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Npg

Npg

Npg


The phrase "Welcome to the New Power Generation" was mentioned on the opening track of 1988's Lovesexy. New Power Generation was used for the first time as a band name in the 1990 film Graffiti Bridge, and a song entitled "New Power Generation" appeared on the accompanying soundtrack album. The New Power Generation debuted live during the Nude Tour in 1990 and on record on the 1991 album Diamonds and Pearls. When Prince began his formal dispute with Warner Bros. Read more on Last.fm
The phrase "Welcome to the New Power Generation" was mentioned on the opening track of 1988's Lovesexy. New Power Generation was used for the first time as a band name in the 1990 film Graffiti Bridge, and a song entitled "New Power Generation" appeared on the accompanying soundtrack album. The New Power Generation debuted live during the Nude Tour in 1990 and on record on the 1991 album Diamonds and Pearls. When Prince began his formal dispute with Warner Bros. and changed his stage name to an unpronounceable symbol in 1993, the NPG became a side-project for Prince, allowing him to release music outside of his contract. The NPG was intended to appeal to a more urban audience than Prince's mainstream material. The NPG's debut album, Goldnigga, featured Tony M.

as lead vocalist/rapper. The album relied heavily on rap, while the music itself was reminiscent of 1970s funk. Prince participated heavily in writing and performing the music, while Tony wrote and performed raps. Prince provided co-lead vocals on two songs, "Black M.F.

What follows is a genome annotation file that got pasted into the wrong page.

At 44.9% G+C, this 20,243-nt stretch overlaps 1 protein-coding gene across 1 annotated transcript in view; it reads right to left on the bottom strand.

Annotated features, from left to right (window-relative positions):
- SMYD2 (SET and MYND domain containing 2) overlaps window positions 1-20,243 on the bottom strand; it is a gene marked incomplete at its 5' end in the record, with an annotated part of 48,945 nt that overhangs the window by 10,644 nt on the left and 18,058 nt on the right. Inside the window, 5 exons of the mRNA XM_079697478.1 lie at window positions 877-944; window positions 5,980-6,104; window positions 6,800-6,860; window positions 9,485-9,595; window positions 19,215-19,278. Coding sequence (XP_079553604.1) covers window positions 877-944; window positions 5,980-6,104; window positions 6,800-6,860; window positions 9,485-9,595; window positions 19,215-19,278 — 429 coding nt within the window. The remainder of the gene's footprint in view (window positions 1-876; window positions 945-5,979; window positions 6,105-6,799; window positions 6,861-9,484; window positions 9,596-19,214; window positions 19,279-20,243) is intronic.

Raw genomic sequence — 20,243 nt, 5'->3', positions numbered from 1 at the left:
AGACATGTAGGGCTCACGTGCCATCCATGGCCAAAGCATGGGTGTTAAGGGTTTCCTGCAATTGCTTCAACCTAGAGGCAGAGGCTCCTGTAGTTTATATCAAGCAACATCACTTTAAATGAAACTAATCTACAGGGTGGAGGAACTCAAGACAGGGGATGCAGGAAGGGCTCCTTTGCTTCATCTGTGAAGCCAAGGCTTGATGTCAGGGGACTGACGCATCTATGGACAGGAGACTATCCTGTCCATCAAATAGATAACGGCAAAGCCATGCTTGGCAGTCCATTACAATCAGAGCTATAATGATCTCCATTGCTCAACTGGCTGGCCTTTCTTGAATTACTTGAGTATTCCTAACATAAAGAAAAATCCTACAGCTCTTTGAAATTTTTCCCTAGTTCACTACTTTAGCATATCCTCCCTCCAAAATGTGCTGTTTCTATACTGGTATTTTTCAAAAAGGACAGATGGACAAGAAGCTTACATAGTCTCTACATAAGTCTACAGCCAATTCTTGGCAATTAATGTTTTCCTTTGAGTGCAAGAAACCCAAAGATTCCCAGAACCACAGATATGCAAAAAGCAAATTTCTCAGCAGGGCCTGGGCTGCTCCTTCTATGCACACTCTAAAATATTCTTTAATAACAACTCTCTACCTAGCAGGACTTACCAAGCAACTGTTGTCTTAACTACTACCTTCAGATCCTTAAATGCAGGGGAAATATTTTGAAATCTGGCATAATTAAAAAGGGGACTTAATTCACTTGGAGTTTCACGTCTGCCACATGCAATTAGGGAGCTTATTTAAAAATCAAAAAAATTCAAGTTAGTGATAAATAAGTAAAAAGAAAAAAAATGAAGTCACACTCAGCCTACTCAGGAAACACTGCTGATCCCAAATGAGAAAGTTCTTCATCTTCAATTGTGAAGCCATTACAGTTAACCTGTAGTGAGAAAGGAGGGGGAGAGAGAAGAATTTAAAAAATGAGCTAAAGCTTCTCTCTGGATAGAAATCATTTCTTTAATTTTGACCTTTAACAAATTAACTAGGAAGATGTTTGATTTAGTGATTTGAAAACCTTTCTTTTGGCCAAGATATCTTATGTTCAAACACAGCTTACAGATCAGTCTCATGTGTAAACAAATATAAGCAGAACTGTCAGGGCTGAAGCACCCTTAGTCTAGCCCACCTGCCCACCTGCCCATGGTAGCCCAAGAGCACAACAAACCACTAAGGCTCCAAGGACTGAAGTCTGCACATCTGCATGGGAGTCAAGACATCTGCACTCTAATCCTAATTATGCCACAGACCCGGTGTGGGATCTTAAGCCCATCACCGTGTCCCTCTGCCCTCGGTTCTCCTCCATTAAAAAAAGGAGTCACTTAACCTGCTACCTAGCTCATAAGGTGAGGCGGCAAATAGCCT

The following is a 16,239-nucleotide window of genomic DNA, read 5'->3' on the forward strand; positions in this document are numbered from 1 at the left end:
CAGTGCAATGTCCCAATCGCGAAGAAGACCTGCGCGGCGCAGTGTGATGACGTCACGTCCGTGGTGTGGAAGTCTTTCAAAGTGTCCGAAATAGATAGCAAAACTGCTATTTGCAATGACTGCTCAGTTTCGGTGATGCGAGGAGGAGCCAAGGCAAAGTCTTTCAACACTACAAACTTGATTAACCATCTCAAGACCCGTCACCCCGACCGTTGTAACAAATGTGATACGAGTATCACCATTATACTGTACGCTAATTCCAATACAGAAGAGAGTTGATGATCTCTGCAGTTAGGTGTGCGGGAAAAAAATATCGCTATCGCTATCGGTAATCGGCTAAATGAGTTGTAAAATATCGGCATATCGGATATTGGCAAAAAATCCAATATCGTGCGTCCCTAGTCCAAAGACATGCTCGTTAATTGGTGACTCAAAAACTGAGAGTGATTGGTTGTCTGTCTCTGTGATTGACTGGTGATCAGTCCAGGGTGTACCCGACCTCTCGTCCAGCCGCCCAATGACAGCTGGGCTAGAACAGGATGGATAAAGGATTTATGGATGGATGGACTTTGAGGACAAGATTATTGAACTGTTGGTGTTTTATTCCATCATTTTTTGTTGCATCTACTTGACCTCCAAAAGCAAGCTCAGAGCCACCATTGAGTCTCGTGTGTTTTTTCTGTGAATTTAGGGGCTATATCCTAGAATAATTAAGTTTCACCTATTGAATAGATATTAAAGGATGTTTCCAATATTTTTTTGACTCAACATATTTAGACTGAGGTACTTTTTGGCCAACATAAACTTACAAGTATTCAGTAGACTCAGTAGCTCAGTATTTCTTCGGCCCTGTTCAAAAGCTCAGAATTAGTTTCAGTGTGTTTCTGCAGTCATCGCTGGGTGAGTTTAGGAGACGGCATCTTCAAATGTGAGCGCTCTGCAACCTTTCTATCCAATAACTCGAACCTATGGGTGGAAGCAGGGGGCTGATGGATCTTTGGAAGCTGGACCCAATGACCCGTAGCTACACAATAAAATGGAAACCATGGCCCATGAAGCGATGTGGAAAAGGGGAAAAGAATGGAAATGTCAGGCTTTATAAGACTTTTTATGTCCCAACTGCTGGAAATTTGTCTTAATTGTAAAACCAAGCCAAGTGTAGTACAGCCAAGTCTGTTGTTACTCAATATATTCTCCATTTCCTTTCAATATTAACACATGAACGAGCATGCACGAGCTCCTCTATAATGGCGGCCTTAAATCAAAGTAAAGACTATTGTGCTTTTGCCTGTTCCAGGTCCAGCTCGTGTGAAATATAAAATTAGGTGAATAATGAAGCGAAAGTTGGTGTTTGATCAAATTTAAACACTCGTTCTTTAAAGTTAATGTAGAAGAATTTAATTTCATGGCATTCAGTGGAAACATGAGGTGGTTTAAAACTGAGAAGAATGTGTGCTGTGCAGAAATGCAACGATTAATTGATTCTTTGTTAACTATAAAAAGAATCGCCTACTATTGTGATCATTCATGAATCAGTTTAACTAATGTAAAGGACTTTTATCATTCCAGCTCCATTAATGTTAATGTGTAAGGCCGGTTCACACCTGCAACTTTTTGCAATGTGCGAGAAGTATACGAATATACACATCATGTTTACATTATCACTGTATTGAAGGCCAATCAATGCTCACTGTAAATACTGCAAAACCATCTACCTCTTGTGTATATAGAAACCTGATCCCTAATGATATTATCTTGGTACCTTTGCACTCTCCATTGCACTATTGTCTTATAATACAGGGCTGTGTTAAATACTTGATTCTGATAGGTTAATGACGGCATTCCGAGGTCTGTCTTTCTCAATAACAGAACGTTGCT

in the House" and "Johnny", and the two were often performed by him in his own concerts and aftershows. A reduced NPG returned to the Prince fold when he began performing under the symbolic moniker in early 1994, backing him on The Gold Experience. The following year, this incarnation released Exodus in 1995. Prince again took a role behind the scenes, adopting the guise of the masked "Tora Tora" and performing lead vocals on several tracks, sometimes with an altered voice. His participation in this version of the NPG was much more apparent.

Although several raps were recorded for the album, they were left out of the final release, and the focus was more on funk. Three years later, another NPG album was released titled Newpower Soul (modifying a song title from Exodus). In fact, a spoken outtake from Exodus mentions the upcoming album, indicating its planning stages. Featuring an almost totally different version of the NPG (only Kirk Johnson and Morris Hayes were retained), Prince features prominently on the cover and liner notes and provides lead vocals on all songs. Unlike the two previous releases, the album relies heavily on drum programming by Kirk Johnson and features input from Larry Graham and Doug E.

Fresh. A fourth album, Peace, due to be released in 2001, never materialized, although a few songs have been made public through limited-release singles at concerts or through Prince's former official website, NPG Music Club. In 2010, three former members of The New Power Generation, drummer Michael Bland, keyboardist Tommy Barbarella and bass player Sonny T., became members of Nick Jonas and the Administration (a side project of Nick Jonas of the Jonas Brothers). Read more on Last.fm. User-contributed text is available under the Creative Commons By-SA License; additional terms may apply..
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